There was one wine glass left in the cabinet. All of the others had broken and
dinner was impossible without a pair. So the plan was to pick up temporary replacements on a quick run to the grocery store.
Single seven dollar cheapies were the only options on the shelf. I refused.
But when I looked down a little lower, past the rocks glasses and shot glasses, I spied a bunch of canning jars, all sizes, starting at only two bucks.
Score. Wine glasses at trattorias and homes all over Italy are little more than the same. John Landis Mason's 1858 patent has been used to hold everything from moonshine to milk here in the US and speaks to simpler, slower times.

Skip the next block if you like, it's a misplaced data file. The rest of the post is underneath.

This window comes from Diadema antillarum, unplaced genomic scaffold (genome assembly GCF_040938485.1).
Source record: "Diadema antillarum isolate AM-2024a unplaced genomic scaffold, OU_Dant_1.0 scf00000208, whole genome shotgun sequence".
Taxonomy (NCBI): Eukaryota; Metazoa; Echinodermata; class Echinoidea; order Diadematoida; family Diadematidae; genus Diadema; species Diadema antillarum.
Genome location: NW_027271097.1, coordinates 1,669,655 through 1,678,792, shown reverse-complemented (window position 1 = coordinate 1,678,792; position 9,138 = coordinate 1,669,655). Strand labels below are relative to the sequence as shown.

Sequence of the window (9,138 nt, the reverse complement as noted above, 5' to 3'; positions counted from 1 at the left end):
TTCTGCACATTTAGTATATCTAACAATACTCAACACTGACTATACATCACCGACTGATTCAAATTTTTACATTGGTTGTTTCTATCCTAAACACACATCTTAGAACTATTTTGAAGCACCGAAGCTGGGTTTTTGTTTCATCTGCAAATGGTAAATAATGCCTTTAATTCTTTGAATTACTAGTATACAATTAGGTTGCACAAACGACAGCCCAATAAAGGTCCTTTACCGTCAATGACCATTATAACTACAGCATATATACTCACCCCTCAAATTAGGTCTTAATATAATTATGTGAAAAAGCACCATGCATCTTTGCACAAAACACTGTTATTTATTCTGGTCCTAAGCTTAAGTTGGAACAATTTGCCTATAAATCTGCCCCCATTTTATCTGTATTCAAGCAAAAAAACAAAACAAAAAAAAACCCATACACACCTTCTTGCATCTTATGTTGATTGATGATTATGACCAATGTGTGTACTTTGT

"Why not?" I thought as I picked up two six ounce minis. "It's only for tonight."
Well, let me tell you how I have not been to a home goods store since. The idea of holding onto a skinny stem while I sip my wine holds no satisfaction now. My mini mason feel good in my hand, substantial. It's portable, not precious. It gives me the same satisfaction whether I am drinking Pino or Pepsi, ubiquitous and utilitarian.
Maybe I'll find my way back to wine glasses. I can see a special occasion needing something more. Until then I'll be sipping out of my jar, like many Americans before me, completely satisfied.